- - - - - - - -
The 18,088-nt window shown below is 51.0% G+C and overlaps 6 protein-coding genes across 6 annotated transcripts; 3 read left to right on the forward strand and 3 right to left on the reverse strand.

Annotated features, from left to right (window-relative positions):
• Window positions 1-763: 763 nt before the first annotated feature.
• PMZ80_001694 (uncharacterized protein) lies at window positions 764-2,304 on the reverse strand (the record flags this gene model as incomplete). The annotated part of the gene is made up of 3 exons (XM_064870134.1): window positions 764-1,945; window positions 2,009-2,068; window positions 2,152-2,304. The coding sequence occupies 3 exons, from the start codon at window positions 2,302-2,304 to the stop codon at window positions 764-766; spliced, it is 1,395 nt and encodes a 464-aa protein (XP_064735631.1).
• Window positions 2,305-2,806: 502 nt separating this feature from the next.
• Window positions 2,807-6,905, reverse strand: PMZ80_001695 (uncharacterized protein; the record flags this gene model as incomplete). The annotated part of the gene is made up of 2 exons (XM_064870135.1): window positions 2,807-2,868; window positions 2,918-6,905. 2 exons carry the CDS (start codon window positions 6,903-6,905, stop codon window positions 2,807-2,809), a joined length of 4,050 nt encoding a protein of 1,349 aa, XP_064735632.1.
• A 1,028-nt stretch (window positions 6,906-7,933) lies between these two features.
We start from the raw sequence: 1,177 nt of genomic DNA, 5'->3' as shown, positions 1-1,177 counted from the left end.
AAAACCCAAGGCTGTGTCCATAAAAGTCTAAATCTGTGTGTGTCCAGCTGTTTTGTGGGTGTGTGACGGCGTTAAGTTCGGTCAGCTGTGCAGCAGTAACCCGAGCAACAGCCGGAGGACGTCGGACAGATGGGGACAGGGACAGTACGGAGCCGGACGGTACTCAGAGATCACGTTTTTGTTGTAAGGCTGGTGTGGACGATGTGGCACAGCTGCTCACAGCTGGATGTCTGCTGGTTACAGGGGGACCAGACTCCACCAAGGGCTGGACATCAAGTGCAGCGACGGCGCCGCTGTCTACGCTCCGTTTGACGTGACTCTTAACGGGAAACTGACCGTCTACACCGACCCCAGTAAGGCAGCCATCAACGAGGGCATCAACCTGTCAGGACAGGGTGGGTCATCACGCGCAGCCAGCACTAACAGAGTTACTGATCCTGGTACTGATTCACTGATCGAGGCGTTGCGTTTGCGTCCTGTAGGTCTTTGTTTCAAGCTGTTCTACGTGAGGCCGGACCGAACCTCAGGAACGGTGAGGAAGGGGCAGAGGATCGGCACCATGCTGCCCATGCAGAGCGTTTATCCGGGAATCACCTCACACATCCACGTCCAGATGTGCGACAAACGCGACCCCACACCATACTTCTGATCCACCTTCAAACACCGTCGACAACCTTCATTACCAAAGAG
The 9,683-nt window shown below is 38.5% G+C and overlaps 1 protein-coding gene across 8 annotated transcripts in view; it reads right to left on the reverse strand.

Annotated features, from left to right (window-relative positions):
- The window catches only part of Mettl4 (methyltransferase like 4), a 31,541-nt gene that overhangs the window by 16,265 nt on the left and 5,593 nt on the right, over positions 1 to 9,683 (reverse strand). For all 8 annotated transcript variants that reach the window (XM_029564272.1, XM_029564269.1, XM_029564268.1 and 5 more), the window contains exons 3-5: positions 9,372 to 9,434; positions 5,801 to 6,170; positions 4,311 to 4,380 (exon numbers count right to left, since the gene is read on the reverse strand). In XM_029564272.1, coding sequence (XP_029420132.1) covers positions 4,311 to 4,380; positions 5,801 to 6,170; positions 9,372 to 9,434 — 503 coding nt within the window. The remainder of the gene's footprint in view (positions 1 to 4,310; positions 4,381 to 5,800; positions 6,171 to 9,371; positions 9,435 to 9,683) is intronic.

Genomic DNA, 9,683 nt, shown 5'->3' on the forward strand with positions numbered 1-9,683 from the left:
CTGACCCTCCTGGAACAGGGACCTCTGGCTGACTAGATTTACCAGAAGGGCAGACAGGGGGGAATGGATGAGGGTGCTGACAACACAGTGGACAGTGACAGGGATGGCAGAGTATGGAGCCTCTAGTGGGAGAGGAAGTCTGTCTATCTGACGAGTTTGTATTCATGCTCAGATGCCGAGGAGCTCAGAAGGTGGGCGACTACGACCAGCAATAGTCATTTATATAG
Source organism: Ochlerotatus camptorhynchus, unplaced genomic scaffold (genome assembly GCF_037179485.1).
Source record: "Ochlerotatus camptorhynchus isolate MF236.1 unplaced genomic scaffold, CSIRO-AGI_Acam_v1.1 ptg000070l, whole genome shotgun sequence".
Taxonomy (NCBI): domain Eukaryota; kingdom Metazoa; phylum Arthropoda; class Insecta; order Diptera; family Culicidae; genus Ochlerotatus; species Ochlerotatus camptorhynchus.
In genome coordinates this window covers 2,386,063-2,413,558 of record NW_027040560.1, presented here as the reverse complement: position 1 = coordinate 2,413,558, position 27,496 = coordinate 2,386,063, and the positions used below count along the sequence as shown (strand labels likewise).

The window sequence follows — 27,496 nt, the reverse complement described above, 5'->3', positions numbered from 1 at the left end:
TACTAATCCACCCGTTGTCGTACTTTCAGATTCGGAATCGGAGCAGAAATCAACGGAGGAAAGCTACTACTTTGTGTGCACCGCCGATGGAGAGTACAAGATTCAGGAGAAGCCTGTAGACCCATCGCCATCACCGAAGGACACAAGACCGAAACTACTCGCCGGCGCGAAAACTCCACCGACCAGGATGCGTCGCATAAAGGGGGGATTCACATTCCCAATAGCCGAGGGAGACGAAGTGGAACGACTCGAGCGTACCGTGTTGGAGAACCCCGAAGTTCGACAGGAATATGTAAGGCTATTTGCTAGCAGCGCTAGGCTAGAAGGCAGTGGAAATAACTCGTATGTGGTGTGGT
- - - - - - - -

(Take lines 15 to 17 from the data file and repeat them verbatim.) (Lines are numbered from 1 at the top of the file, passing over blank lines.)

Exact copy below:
Source organism: Ochlerotatus camptorhynchus, unplaced genomic scaffold (genome assembly GCF_037179485.1).
Source record: "Ochlerotatus camptorhynchus isolate MF236.1 unplaced genomic scaffold, CSIRO-AGI_Acam_v1.1 ptg000070l, whole genome shotgun sequence".
Taxonomy (NCBI): domain Eukaryota; kingdom Metazoa; phylum Arthropoda; class Insecta; order Diptera; family Culicidae; genus Ochlerotatus; species Ochlerotatus camptorhynchus.